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10 of 10 people found the following review helpful By M. Palasek on December 19, 2008
Format: Hardcover
Trying to set any bias aside (my friend here in NY is the author's niece) I was happily suprised by the humorous writings of her uncle who I swear I have never met (although I was once called on my friend's cell thinking she was calling her uncle of the same name, but I digress) but would like to one day. The book is a fun tale of a true life visit to France becoming a lifelong adventure. The descriptions of incidents are at times hilarious and I only can imagine there were many other events that could have, and should have, been included. It also gave me a new look on the "true" French and the kindness of their ways (except if you're British). As I was told this was a "good read" it truly turned out to be just that. Wonderful and a must read for anyone considering moving to the quieter regions of France. (Similar in style to "Desiring Paradise" by Schlesinger on the trials and joy of moving to St. John, VI). My only tiny problem, as the author's experience progresses so does his occasional use of French quotes increase without translation which lost me for one or two lines here and there.
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8 of 8 people found the following review helpful By Leslie Fleming on December 18, 2008
Format: Hardcover Verified Purchase
Author Mark Greenside has written a delightful and insightful description of his experiences living in a small French village. Greenside's portrayals of his French neighbors belie the usual stereotypes and will make even those who dislike the French also want to go live in Brittany. Greenside's ability to make the reader laugh out loud (but always at himself, never at the expense of others) coupled with his open heart provides a very good reason to gift this little gem to any friend for any reason.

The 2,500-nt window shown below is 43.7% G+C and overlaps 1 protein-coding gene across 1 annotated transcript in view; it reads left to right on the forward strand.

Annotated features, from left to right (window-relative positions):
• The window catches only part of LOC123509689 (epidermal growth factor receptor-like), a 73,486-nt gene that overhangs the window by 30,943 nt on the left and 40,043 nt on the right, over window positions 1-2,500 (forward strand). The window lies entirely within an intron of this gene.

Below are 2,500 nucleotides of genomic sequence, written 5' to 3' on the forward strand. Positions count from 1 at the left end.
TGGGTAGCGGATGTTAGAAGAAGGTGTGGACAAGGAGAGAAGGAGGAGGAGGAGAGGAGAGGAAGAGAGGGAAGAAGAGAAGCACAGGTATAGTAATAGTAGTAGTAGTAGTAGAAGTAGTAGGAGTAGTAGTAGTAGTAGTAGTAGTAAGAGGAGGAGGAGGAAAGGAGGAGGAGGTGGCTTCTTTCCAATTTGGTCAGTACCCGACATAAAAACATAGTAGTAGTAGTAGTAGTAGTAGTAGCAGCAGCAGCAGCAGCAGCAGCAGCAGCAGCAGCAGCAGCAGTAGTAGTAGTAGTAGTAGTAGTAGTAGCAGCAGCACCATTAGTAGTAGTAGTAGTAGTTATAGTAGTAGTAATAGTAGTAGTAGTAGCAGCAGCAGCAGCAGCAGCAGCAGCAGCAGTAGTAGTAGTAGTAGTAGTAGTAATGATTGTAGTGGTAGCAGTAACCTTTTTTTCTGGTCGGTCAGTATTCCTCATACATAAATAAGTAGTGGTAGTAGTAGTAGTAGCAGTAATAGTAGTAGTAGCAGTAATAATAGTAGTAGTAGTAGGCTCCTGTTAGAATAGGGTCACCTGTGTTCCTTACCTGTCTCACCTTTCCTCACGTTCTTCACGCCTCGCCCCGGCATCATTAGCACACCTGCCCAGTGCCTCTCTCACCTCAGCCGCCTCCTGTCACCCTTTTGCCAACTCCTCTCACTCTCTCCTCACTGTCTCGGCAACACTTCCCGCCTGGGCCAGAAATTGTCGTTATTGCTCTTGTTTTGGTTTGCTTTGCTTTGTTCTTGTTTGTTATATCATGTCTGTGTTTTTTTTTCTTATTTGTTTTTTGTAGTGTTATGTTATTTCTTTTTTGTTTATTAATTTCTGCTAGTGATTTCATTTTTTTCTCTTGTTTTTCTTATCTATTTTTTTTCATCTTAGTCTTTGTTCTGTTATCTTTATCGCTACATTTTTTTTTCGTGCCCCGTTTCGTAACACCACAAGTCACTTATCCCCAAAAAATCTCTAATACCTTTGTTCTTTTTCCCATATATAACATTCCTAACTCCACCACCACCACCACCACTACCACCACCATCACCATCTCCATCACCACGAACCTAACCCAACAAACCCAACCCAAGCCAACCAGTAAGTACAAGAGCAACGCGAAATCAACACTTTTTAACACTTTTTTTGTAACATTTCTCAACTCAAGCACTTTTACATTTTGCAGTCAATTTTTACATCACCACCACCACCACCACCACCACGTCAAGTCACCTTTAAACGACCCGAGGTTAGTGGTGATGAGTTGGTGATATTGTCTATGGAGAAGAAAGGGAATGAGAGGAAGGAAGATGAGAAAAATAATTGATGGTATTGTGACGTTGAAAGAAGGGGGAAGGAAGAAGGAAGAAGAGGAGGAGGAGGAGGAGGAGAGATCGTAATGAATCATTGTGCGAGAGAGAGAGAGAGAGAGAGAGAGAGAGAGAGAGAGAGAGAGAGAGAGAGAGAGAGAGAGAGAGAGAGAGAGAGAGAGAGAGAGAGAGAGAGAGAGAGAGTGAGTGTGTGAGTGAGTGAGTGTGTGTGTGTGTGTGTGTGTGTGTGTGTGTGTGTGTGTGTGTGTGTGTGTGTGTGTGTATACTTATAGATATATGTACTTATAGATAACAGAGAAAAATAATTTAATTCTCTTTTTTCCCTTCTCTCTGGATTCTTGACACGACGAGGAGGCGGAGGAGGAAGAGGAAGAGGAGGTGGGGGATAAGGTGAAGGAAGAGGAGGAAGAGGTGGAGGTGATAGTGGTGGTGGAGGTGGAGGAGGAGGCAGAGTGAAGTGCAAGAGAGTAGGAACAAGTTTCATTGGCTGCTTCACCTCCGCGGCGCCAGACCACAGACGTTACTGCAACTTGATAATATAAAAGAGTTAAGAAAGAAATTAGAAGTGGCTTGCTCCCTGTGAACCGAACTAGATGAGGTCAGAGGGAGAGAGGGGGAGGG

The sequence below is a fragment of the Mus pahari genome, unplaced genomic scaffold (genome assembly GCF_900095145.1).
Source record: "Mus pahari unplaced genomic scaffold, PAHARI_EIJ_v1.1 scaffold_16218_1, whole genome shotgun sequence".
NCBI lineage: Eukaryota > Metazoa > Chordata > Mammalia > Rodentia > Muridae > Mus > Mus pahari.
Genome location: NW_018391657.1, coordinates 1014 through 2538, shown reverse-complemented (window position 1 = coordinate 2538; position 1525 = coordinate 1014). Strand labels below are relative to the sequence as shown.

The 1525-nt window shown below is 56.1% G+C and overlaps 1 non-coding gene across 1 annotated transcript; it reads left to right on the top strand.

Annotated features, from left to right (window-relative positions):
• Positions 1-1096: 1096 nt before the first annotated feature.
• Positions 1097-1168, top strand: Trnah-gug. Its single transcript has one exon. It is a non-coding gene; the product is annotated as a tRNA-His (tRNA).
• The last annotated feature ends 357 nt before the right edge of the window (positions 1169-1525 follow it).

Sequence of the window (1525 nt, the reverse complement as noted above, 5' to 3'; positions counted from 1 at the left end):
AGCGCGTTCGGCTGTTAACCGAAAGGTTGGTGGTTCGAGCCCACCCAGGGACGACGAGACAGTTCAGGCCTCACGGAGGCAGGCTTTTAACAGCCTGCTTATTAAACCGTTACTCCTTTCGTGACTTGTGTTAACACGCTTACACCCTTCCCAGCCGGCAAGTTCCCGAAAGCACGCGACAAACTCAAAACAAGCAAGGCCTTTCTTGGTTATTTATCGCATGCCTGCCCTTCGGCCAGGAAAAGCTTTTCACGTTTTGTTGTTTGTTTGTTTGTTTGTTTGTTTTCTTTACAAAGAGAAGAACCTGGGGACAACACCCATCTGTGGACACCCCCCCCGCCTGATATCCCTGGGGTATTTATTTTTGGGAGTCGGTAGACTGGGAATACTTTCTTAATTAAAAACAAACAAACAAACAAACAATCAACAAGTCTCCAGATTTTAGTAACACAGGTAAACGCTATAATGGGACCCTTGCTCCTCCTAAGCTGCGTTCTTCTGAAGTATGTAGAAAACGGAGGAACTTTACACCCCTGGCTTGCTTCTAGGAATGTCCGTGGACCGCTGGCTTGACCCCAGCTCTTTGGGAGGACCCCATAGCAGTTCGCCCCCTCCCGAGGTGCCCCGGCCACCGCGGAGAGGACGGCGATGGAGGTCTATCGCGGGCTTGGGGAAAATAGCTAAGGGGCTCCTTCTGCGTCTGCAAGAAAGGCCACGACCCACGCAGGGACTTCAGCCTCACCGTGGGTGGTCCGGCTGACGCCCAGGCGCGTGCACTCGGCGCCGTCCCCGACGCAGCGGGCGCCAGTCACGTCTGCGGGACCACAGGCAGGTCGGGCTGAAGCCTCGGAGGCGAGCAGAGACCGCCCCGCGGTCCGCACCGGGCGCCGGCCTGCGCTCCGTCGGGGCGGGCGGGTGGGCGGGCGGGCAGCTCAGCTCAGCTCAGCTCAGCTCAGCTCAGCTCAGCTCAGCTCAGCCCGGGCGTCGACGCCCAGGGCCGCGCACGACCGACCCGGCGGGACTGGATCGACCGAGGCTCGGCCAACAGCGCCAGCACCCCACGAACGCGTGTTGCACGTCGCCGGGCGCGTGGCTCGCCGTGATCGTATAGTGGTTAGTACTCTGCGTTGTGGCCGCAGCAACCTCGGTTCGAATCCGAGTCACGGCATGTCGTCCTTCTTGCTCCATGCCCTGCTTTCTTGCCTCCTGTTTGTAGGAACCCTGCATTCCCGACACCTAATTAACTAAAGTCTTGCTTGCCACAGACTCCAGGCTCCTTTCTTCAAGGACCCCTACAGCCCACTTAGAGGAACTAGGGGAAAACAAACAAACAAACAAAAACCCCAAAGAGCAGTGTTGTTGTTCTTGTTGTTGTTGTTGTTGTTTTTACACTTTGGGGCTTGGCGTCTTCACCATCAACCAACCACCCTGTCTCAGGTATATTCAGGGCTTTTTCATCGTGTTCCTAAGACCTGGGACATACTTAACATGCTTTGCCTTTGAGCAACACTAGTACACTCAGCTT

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7 of 7 people found the following review helpful By C. Coe on September 27, 2009
Format: Kindle Edition Verified Purchase
Finally a book that really explains how it is to live in France and with the French. Greenside is very witty and so perceptive at times that I laughed out loud and had to then read those parts to my husband. We are Americans who divide our time between life in a tiny village in lower Normandy (quite close to Brittany if you don't know the area) and also equally in a central Paris apartment. Because we live in extremely different cultural situations here between sophisticated big city and country village it makes us even more aware of the way people react. We are always astonished at the critical things said about the French because we cannot find a single instance of anything but helpfulness and politeness with all we come into contact with, and we have lived here for 10 years. We have had many of the very same things happen to us as Greenside so not only is the book is absolutely true to life, but it is funny and heartwarming as well. Great combination and I hated to see the book end. Has anyone written a book like this about Paris and Parisians yet? Please do.